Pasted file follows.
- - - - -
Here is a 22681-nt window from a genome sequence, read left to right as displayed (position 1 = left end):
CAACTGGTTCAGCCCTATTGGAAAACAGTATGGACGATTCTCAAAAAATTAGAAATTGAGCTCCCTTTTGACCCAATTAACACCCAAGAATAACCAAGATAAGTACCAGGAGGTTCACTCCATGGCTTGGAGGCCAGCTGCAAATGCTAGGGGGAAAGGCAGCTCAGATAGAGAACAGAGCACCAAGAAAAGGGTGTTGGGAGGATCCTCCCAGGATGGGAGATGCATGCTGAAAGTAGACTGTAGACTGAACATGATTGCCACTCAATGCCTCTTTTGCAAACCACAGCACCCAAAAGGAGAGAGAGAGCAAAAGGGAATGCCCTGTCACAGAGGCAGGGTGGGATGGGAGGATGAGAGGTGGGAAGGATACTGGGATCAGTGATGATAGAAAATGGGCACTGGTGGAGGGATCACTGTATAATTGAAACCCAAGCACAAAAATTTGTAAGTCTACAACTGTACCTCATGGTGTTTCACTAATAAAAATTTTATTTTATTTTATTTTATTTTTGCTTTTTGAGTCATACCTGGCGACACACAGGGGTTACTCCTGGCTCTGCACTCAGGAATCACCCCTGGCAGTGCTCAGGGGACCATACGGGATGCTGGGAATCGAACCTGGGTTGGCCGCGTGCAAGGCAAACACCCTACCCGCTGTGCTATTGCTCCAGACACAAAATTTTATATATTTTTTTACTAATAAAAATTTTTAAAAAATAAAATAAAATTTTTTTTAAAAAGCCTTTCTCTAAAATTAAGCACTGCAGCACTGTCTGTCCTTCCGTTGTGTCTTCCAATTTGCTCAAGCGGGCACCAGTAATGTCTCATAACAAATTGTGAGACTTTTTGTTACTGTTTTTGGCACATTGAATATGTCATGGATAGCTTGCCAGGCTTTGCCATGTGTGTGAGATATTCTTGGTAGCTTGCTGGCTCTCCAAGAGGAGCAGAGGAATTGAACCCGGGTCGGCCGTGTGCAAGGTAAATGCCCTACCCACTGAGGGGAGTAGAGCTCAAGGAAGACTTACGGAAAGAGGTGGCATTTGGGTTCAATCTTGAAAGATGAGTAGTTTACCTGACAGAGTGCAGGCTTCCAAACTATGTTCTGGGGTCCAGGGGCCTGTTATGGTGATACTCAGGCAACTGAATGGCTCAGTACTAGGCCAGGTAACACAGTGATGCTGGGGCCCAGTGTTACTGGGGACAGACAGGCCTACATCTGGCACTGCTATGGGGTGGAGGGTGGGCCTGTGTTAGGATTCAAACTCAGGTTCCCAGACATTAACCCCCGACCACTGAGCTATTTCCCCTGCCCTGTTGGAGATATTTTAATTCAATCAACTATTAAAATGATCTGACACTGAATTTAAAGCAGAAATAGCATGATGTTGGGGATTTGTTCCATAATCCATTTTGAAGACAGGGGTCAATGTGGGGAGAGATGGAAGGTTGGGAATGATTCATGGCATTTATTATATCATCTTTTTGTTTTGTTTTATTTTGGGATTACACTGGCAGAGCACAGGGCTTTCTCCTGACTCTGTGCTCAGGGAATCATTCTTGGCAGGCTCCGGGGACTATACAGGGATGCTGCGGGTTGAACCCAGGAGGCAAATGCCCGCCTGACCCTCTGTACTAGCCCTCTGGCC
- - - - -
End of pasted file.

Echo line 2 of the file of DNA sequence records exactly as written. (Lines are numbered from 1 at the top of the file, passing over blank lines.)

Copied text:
CAACTGGTTCAGCCCTATTGGAAAACAGTATGGACGATTCTCAAAAAATTAGAAATTGAGCTCCCTTTTGACCCAATTAACACCCAAGAATAACCAAGATAAGTACCAGGAGGTTCACTCCATGGCTTGGAGGCCAGCTGCAAATGCTAGGGGGAAAGGCAGCTCAGATAGAGAACAGAGCACCAAGAAAAGGGTGTTGGGAGGATCCTCCCAGGATGGGAGATGCATGCTGAAAGTAGACTGTAGACTGAACATGATTGCCACTCAATGCCTCTTTTGCAAACCACAGCACCCAAAAGGAGAGAGAGAGCAAAAGGGAATGCCCTGTCACAGAGGCAGGGTGGGATGGGAGGATGAGAGGTGGGAAGGATACTGGGATCAGTGATGATAGAAAATGGGCACTGGTGGAGGGATCACTGTATAATTGAAACCCAAGCACAAAAATTTGTAAGTCTACAACTGTACCTCATGGTGTTTCACTAATAAAAATTTTATTTTATTTTATTTTATTTTTGCTTTTTGAGTCATACCTGGCGACACACAGGGGTTACTCCTGGCTCTGCACTCAGGAATCACCCCTGGCAGTGCTCAGGGGACCATACGGGATGCTGGGAATCGAACCTGGGTTGGCCGCGTGCAAGGCAAACACCCTACCCGCTGTGCTATTGCTCCAGACACAAAATTTTATATATTTTTTTACTAATAAAAATTTTTAAAAAATAAAATAAAATTTTTTTTAAAAAGCCTTTCTCTAAAATTAAGCACTGCAGCACTGTCTGTCCTTCCGTTGTGTCTTCCAATTTGCTCAAGCGGGCACCAGTAATGTCTCATAACAAATTGTGAGACTTTTTGTTACTGTTTTTGGCACATTGAATATGTCATGGATAGCTTGCCAGGCTTTGCCATGTGTGTGAGATATTCTTGGTAGCTTGCTGGCTCTCCAAGAGGAGCAGAGGAATTGAACCCGGGTCGGCCGTGTGCAAGGTAAATGCCCTACCCACTGAGGGGAGTAGAGCTCAAGGAAGACTTACGGAAAGAGGTGGCATTTGGGTTCAATCTTGAAAGATGAGTAGTTTACCTGACAGAGTGCAGGCTTCCAAACTATGTTCTGGGGTCCAGGGGCCTGTTATGGTGATACTCAGGCAACTGAATGGCTCAGTACTAGGCCAGGTAACACAGTGATGCTGGGGCCCAGTGTTACTGGGGACAGACAGGCCTACATCTGGCACTGCTATGGGGTGGAGGGTGGGCCTGTGTTAGGATTCAAACTCAGGTTCCCAGACATTAACCCCCGACCACTGAGCTATTTCCCCTGCCCTGTTGGAGATATTTTAATTCAATCAACTATTAAAATGATCTGACACTGAATTTAAAGCAGAAATAGCATGATGTTGGGGATTTGTTCCATAATCCATTTTGAAGACAGGGGTCAATGTGGGGAGAGATGGAAGGTTGGGAATGATTCATGGCATTTATTATATCATCTTTTTGTTTTGTTTTATTTTGGGATTACACTGGCAGAGCACAGGGCTTTCTCCTGACTCTGTGCTCAGGGAATCATTCTTGGCAGGCTCCGGGGACTATACAGGGATGCTGCGGGTTGAACCCAGGAGGCAAATGCCCGCCTGACCCTCTGTACTAGCCCTCTGGCC